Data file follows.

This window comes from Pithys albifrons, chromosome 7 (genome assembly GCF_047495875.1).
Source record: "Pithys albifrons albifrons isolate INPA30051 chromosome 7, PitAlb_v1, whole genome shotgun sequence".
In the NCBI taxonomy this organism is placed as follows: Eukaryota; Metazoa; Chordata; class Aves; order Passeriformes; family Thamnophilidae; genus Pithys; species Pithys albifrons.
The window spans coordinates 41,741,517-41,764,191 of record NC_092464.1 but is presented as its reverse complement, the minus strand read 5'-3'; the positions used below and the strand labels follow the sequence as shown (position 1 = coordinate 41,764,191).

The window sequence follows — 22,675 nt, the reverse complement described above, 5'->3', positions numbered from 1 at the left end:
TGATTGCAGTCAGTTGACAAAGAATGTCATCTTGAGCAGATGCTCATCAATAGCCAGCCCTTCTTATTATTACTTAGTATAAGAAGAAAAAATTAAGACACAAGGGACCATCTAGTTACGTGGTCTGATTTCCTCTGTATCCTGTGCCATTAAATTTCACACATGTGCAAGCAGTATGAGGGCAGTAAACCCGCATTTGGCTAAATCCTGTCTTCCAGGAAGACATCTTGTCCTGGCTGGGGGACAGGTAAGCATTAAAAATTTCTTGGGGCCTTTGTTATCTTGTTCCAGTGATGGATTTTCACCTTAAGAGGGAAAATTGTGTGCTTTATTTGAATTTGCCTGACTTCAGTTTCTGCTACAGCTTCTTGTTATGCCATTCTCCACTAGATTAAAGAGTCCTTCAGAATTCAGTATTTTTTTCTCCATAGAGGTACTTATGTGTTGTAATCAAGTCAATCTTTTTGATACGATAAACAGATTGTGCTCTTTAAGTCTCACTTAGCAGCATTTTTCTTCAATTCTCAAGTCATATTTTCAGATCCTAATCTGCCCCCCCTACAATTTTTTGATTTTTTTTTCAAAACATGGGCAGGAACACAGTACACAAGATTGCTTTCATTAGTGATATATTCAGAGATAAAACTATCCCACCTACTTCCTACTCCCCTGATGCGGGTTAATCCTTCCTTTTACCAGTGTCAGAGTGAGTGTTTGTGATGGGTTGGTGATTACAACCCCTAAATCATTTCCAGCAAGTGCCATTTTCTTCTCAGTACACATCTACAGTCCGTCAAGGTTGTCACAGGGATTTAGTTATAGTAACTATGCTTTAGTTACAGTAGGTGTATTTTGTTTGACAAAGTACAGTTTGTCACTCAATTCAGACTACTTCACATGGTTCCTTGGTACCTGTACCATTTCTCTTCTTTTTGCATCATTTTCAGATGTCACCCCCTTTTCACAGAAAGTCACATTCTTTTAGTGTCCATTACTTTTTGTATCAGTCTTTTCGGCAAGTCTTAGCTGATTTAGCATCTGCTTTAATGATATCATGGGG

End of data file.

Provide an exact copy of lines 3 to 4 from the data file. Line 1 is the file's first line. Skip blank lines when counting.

In the NCBI taxonomy this organism is placed as follows: Eukaryota; Metazoa; Chordata; class Aves; order Passeriformes; family Thamnophilidae; genus Pithys; species Pithys albifrons.
The window spans coordinates 41,741,517-41,764,191 of record NC_092464.1 but is presented as its reverse complement, the minus strand read 5'-3'; the positions used below and the strand labels follow the sequence as shown (position 1 = coordinate 41,764,191).